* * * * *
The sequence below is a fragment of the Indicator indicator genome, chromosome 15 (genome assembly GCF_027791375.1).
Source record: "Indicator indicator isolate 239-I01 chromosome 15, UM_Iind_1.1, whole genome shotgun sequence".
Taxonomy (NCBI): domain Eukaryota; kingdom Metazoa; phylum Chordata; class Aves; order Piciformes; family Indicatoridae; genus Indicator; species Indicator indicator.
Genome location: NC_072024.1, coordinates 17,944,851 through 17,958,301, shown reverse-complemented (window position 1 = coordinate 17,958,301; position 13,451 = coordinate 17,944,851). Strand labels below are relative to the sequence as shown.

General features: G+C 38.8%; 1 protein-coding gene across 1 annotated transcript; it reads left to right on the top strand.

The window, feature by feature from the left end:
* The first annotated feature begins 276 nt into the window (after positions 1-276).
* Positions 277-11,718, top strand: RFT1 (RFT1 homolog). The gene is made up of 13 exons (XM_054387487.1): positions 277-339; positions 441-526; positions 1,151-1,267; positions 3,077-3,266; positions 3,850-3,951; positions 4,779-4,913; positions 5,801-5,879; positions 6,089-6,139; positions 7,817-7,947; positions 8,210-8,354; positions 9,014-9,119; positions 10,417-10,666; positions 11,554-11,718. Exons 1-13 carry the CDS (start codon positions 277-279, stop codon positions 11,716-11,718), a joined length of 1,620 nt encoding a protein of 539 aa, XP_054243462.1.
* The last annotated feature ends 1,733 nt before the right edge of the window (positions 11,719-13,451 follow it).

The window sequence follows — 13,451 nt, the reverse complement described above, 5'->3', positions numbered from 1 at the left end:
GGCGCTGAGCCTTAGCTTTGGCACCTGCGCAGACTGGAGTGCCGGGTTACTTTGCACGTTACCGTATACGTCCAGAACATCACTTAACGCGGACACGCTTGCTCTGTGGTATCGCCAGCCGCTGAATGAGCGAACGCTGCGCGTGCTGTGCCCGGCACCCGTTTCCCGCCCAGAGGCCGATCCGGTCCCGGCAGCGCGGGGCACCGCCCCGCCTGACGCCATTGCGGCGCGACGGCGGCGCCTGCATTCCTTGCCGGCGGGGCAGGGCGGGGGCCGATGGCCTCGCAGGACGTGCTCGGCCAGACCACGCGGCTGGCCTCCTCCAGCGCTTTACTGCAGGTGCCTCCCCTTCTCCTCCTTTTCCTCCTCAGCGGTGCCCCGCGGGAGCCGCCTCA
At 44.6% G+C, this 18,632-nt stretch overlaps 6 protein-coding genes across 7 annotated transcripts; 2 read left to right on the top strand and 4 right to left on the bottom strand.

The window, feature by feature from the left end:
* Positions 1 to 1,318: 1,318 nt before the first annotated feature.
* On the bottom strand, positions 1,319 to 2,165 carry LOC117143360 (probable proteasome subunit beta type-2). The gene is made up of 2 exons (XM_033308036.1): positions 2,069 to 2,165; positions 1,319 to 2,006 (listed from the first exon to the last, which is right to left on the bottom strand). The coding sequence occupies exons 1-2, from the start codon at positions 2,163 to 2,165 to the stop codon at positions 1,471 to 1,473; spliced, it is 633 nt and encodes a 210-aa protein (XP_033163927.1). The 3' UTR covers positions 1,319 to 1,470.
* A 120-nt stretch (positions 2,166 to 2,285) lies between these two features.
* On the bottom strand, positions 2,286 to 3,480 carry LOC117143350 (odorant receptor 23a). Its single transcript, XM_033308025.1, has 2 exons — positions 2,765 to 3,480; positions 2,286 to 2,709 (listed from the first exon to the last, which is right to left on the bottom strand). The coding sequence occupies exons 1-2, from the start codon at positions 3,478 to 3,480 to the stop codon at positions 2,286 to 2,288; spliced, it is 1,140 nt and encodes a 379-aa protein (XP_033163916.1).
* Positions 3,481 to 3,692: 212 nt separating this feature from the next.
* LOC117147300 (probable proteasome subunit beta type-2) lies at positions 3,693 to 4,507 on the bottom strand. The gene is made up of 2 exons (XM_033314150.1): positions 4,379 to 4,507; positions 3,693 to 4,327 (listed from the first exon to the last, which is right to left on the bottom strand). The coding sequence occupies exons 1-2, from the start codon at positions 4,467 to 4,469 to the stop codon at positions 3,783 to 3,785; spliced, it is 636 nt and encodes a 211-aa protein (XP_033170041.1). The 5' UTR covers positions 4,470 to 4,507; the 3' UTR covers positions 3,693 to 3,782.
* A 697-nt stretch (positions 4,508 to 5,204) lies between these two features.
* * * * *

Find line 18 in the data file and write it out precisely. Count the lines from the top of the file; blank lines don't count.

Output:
* Positions 3,481 to 3,692: 212 nt separating this feature from the next.